Identifying Actions

The main goal of this project was to develop bilingual training for those in charge of Canadian parks through a cascade training approach (i.e., training of trainers). The project would offer training for employees or managers in various natural public parks (or any nature conservancy agency that employs outdoor workers) to become ambassadors for prevention in different regions of the province where there is a risk of contracting LD. More specifically, the goals of the training were to 1) enable each ambassador to inform various groups at risk of contracting LD (colleagues, managers, volunteers and clients of public parks) and raise their awareness, and to 2) educate each ambassador on how to independently and safely sample I. scapularis ticks in the environment by following a standardized protocol. The training content was developed to accomplish two learning goals: raise awareness and independent sampling. The theoretical content was produced by simplifying and adjusting some provincial and federal government materials to create an interactive workshop and a training package. The training package included an ambassador training manual (bilingual), awareness materials and a start-up kit for sampling activities. Each workshop ended with a hands-on activity on the tick sampling procedure, adapted from the standardized protocol of the Faculty of Veterinary Medicine of the Université de Montréal.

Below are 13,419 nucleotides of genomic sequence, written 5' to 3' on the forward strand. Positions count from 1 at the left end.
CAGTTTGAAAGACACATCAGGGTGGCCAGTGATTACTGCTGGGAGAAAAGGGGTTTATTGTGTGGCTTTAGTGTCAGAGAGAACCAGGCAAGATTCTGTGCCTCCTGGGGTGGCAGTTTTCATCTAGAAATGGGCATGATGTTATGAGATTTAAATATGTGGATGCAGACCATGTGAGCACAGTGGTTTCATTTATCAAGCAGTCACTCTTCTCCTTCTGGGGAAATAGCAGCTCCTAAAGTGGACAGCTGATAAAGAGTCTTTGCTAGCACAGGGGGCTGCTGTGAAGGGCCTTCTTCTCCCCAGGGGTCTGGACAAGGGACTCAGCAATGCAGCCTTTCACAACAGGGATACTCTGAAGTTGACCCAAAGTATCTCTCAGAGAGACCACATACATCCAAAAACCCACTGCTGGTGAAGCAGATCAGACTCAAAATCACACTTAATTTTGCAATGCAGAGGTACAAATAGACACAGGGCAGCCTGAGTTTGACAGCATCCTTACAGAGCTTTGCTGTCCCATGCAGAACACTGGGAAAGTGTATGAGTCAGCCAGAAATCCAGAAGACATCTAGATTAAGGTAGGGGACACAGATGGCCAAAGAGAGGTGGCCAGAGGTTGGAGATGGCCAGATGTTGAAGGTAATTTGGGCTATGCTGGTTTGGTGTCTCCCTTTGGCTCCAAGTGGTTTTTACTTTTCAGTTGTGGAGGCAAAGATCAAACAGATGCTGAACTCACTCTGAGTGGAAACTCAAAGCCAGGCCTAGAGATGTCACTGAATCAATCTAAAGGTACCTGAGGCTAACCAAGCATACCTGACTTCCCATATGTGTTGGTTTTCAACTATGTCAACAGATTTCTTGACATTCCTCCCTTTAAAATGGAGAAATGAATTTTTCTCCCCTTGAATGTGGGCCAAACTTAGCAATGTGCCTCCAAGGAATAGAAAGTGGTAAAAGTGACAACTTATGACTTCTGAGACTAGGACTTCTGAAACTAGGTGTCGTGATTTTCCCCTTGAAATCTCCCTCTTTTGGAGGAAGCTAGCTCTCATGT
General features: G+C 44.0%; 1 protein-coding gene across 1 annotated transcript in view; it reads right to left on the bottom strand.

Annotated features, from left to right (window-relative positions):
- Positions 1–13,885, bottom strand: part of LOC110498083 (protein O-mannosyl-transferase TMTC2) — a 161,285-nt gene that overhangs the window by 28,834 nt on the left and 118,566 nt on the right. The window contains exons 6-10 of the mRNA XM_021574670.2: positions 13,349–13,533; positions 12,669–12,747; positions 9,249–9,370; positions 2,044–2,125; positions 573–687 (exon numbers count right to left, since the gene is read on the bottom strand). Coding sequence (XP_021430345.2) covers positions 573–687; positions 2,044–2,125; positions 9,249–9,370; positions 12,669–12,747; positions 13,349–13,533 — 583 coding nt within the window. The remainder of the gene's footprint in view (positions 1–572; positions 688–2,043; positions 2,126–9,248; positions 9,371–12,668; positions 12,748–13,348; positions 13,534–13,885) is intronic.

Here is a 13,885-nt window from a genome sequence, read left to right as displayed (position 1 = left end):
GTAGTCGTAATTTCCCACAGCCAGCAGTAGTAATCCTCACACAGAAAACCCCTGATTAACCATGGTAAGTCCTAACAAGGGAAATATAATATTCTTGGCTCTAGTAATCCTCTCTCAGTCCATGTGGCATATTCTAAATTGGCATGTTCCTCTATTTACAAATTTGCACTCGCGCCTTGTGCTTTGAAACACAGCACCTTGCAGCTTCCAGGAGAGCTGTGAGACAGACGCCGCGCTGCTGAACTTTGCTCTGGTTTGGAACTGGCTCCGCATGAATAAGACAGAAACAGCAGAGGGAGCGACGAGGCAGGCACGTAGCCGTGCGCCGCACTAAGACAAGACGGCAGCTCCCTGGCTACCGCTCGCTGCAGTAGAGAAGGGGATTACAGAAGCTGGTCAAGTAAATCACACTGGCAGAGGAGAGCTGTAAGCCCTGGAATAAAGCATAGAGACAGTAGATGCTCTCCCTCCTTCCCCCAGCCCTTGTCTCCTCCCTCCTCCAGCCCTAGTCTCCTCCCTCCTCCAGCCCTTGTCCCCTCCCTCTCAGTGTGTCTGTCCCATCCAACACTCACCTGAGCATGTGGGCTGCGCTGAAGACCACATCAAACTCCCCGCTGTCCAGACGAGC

Through the partnership with Nature Conservancy Canada (NCC), potential ambassadors were identified by the project team among NCC employees, managers and collaborators, based on their place of work, past experience with raising awareness, personal interest and availability. This method for choosing ambassadors was used to reach the highest possible number of regions at risk for LD to raise public awareness, and to increase the number of sampling sites in locations that were not necessarily part of the regular integrated monitoring program. These ambassadors took part in three half-day workshops, facilitated by an INSPQ expert at the beginning of tick season, but before the peak of tourist season. The hands-on component (supervised tick sampling) was conducted outside, near the training venue, where sampling conditions were favourable. After the workshop, the newly educated and equipped ambassadors were invited to organize LD awareness and sampling activities in their respective organizations during tick season, from June 2019 to September 2019. These activities occurred on a voluntary basis, and, if needed, ambassadors could reach out to INSPQ experts for remote support.